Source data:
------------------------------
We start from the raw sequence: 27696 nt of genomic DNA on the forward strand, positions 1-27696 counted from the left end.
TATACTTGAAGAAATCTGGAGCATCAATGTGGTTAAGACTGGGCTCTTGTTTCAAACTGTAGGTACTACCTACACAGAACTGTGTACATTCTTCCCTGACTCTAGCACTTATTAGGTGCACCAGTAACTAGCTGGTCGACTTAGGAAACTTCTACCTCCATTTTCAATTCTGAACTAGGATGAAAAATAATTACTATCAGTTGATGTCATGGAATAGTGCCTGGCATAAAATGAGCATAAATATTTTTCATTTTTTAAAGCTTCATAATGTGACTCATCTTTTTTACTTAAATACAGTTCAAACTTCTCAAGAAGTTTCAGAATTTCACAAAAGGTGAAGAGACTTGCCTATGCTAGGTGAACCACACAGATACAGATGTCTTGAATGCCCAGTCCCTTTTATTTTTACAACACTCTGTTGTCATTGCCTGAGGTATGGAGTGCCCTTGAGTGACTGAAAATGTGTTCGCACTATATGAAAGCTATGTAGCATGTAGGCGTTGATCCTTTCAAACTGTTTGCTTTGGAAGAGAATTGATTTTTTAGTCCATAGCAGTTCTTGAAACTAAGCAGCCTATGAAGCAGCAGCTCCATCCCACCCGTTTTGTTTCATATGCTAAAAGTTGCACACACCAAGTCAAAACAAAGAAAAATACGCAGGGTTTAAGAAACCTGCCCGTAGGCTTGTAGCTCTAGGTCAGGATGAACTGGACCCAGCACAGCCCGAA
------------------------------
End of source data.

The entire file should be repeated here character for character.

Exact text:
We start from the raw sequence: 27696 nt of genomic DNA on the forward strand, positions 1-27696 counted from the left end.
TATACTTGAAGAAATCTGGAGCATCAATGTGGTTAAGACTGGGCTCTTGTTTCAAACTGTAGGTACTACCTACACAGAACTGTGTACATTCTTCCCTGACTCTAGCACTTATTAGGTGCACCAGTAACTAGCTGGTCGACTTAGGAAACTTCTACCTCCATTTTCAATTCTGAACTAGGATGAAAAATAATTACTATCAGTTGATGTCATGGAATAGTGCCTGGCATAAAATGAGCATAAATATTTTTCATTTTTTAAAGCTTCATAATGTGACTCATCTTTTTTACTTAAATACAGTTCAAACTTCTCAAGAAGTTTCAGAATTTCACAAAAGGTGAAGAGACTTGCCTATGCTAGGTGAACCACACAGATACAGATGTCTTGAATGCCCAGTCCCTTTTATTTTTACAACACTCTGTTGTCATTGCCTGAGGTATGGAGTGCCCTTGAGTGACTGAAAATGTGTTCGCACTATATGAAAGCTATGTAGCATGTAGGCGTTGATCCTTTCAAACTGTTTGCTTTGGAAGAGAATTGATTTTTTAGTCCATAGCAGTTCTTGAAACTAAGCAGCCTATGAAGCAGCAGCTCCATCCCACCCGTTTTGTTTCATATGCTAAAAGTTGCACACACCAAGTCAAAACAAAGAAAAATACGCAGGGTTTAAGAAACCTGCCCGTAGGCTTGTAGCTCTAGGTCAGGATGAACTGGACCCAGCACAGCCCGAA